In science we try to be very precise with the wording of our texts. One of the consequences of this is that we are not afraid of repeating some words in a paragraph, or even in a sentence, if that contributes to avoid possible misunderstandings, even though it may be not recommended stylistically. Another feature of scientific communication is its abhorrence of polysemy, that is why definitions abound in any scientific text. And, as we are going to talk about a ‘phase battery’, definitions are badly needed.
If I say battery, you may think about the battery in your car, and that would be fine as an example. The battery in your car is able to produce a voltage of 12 V so that the electric devices in the car can work. But, actually, an electric battery is a number of electric cells joined together; in the case of the car battery, it usually consists of 6 cells connected in series. A battery is just a number of things of the same type joined together.
A phase could be a homogeneous part of a heterogenous system, but this is not the one we are interested now. The phase we are talking about is the stage that a periodic motion has reached, usually by comparison with another such motion of the same frequency. If we represent those periodic motions as waves, they will be in phase if their maximum and minimum values occur at the same instants; otherwise, there is said to be a phase difference.
Putting both words together, phase battery, even though we have given their definitions, still makes no sense. We need something more.
We know that quantum systems are described by sets of wave functions, mathematical expressions involving the coordinates of a particle in space, that are solutions of the Schrödinger equation. There we have our waves. Then, if a classical battery converts chemical energy into a persistent voltage bias that can power electronic circuits, a phase battery is a quantum device that provides a persistent phase bias to the wave function of a quantum circuit. Phase batteries represent a key element for quantum technologies based on phase coherence. Now, a team of researchers demonstrate 1 a phase battery in a hybrid superconducting circuit.
At the base of phase-coherent superconducting circuits is the Josephson effect: a quantum phenomenon describing the flow of a supercurrent in weak links between two superconductors. When we approximate two superconducting materials at low temperature, so that they are only separated by a very thin layer (less than 10 nanometres thick) of an insulating material, some new and very interesting electrical effects can be observed. First, a supercurrent, a current with zero resistance, can flow through the barrier. If this current exceeds a critical value, this conductivity is lost; the barrier then only allows the small current flow due to the tunnel effect and a voltage develops across the junction. If we apply a magnetic field below the critical current value we will find that the net current through the barrier depends on the magnetic field that we are applying. If the field increases beyond a critical value the supercurrent vanishes. A junction like the one we have just described is called a Josephson junction.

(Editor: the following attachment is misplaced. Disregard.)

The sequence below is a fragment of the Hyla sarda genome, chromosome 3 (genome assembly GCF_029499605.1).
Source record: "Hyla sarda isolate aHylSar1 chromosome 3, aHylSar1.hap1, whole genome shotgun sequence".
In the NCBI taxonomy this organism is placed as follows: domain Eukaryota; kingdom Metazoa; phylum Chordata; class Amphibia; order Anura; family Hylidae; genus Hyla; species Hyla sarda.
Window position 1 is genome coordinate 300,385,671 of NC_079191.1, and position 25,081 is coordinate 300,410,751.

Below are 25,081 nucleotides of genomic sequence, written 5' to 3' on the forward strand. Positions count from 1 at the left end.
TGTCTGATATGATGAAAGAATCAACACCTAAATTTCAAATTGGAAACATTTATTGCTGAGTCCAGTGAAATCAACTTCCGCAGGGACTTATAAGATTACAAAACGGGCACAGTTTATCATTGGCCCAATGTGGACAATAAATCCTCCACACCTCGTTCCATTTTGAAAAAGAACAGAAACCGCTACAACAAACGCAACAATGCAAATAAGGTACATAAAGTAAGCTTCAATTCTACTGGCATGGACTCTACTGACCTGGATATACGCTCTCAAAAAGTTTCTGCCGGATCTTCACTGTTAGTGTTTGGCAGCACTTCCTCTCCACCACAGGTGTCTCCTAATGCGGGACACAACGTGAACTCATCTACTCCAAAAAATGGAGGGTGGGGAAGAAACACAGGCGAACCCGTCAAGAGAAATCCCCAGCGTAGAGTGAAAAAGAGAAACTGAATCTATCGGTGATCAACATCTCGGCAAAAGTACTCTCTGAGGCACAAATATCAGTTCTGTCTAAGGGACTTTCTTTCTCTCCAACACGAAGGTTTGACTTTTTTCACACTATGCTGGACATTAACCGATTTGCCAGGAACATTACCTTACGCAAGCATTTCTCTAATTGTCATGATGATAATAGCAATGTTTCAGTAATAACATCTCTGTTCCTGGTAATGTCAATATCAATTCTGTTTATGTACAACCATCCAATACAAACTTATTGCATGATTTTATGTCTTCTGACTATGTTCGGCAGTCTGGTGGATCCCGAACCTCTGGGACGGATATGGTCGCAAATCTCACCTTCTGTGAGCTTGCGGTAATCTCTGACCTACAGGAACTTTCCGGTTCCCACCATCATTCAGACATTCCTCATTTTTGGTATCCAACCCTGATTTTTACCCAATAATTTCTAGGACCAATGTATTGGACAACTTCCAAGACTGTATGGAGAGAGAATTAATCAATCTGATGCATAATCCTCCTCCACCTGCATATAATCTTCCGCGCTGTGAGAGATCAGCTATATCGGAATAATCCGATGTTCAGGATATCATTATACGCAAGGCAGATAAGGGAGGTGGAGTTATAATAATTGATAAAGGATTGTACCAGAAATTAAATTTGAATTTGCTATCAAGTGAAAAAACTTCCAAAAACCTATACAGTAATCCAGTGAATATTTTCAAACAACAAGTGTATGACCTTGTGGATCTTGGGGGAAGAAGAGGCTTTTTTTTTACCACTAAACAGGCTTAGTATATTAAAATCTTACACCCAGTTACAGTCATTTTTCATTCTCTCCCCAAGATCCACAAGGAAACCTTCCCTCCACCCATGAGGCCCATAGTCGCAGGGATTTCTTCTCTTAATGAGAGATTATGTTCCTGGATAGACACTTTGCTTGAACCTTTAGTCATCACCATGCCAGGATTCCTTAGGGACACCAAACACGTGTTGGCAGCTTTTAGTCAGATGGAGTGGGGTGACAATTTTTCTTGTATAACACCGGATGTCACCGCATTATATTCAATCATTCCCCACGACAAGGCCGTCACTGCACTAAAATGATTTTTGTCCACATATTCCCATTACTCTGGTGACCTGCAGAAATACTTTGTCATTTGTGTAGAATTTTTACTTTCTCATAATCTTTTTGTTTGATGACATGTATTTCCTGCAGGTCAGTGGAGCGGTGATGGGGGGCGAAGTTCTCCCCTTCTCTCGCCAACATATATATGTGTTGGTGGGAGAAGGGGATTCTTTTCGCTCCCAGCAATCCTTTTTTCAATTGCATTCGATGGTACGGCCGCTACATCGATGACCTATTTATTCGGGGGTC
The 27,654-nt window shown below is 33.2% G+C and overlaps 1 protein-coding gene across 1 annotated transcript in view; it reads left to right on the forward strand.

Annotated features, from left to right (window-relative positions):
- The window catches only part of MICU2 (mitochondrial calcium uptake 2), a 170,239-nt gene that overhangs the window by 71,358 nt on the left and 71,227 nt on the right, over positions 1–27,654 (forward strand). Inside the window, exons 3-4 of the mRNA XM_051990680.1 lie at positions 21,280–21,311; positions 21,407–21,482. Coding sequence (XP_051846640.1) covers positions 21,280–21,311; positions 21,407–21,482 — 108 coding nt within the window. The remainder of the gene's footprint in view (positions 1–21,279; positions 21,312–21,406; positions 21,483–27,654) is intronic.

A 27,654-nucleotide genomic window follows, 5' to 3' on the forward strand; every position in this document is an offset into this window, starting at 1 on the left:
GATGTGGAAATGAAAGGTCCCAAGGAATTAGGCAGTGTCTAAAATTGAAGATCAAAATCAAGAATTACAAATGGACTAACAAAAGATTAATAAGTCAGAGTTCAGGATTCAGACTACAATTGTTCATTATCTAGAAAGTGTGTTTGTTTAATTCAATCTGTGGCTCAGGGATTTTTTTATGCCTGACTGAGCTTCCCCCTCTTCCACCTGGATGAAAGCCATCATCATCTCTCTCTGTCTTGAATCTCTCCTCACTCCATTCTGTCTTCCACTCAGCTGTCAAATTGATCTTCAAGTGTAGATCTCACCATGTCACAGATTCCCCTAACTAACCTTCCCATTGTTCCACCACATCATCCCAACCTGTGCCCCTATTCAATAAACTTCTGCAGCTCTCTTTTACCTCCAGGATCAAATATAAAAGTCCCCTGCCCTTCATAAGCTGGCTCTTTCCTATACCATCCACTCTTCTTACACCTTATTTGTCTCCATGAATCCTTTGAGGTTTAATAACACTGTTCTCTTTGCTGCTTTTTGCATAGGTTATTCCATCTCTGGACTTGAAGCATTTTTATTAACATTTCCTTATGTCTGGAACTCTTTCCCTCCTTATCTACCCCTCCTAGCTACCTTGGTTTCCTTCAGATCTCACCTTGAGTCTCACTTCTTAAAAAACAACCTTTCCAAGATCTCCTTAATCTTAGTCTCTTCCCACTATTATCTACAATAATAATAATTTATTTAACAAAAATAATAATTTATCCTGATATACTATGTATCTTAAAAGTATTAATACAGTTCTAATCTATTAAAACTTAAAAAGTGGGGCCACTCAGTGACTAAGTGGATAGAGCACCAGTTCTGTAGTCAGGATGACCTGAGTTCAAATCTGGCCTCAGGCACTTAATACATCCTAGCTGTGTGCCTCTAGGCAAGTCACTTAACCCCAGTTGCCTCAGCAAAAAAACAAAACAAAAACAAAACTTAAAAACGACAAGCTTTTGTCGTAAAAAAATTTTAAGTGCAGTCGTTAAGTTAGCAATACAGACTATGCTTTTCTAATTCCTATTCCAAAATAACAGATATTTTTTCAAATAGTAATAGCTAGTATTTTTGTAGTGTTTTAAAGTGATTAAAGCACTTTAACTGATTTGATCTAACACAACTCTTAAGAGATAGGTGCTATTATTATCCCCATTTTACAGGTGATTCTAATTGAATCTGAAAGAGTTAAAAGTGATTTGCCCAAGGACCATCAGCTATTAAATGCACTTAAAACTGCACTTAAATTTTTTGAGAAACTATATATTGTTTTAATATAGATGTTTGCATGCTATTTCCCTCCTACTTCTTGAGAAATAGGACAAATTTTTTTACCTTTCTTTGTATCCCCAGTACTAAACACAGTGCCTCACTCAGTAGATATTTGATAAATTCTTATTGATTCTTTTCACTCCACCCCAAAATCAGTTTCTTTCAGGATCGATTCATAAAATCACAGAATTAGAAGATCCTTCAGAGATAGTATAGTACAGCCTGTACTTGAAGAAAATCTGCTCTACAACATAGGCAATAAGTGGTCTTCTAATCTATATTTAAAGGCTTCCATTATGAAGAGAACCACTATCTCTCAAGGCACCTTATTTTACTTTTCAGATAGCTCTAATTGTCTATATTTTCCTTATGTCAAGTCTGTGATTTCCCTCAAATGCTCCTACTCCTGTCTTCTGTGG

But, what if instead of an insulating material we use a conducting metal in a Josephson junction? In this case superconducting correlations are induced in the normal metal due to the proximity effect. At the interface between a normal conductor and a superconductor, charge is transferred from the normal conductor to the superconductor.
The point is that the Josephson current is intimately connected to the macroscopic phase difference between the two superconductors via the so-called current–phase relationship. The implementation of a phase battery is prevented by symmetry constraints, either time-reversal or inversion, which impose a rigidity on the superconducting phase, a universal constraint valid for any quantum phase. It follows that, if both time-reversal and inversion symmetries could be broken, a finite phase shift can be induced. A junction like this, a φ0-junction, will generate a constant phase bias in an open circuit configuration, while when inserted into a closed superconducting loop it will induce a so-called anomalous Josephson current.
Lateral hybrid junctions made of materials with a strong spin–orbit interaction or topological insulators are ideal candidates to engineer Josephson φ0-junctions. The new phase battery (see figure) consists of a Josephson junction made of an indium arsenide (InAs) nanowire (in red) embedded (proximitized) between two aluminium (Al) superconducting poles (in blue).
The researchers find that the ferromagnetic polarization of the unpaired-spin states is efficiently converted into a persistent phase bias across the wire, leading to the anomalous Josephson effect. The application of an external in-plane magnetic field and, thereby, achieve a continuous tuning of the phase. Or, in other words, the quantum phase battery can be charged and discharged.
This quantum element, providing a controllable and localized phase bias, can find key applications in different quantum circuits such as an energy tuner for superconducting flux and hybrid qubits, or a persistent multi-valued phase-shifter for superconducting quantum memories as well as superconducting rectifiers.
Author: César Tomé López is a science writer and the editor of Mapping Ignorance
Disclaimer: Parts of this article may be copied verbatim or almost verbatim from the referenced research paper.
- Elia Strambini, Andrea Iorio, Ofelia Durante, Roberta Citro, Cristina Sanz-Fernández, Claudio Guarcello, Ilya V. Tokatly, Alessandro Braggio, Mirko Rocci, Nadia Ligato, Valentina Zannier, Lucia Sorba, F. Sebastián Bergeret and Francesco Giazotto (2020) A Josephson phase battery Nature Nanotechnology doi: 10.1038/s41565-020-0712-7 ↩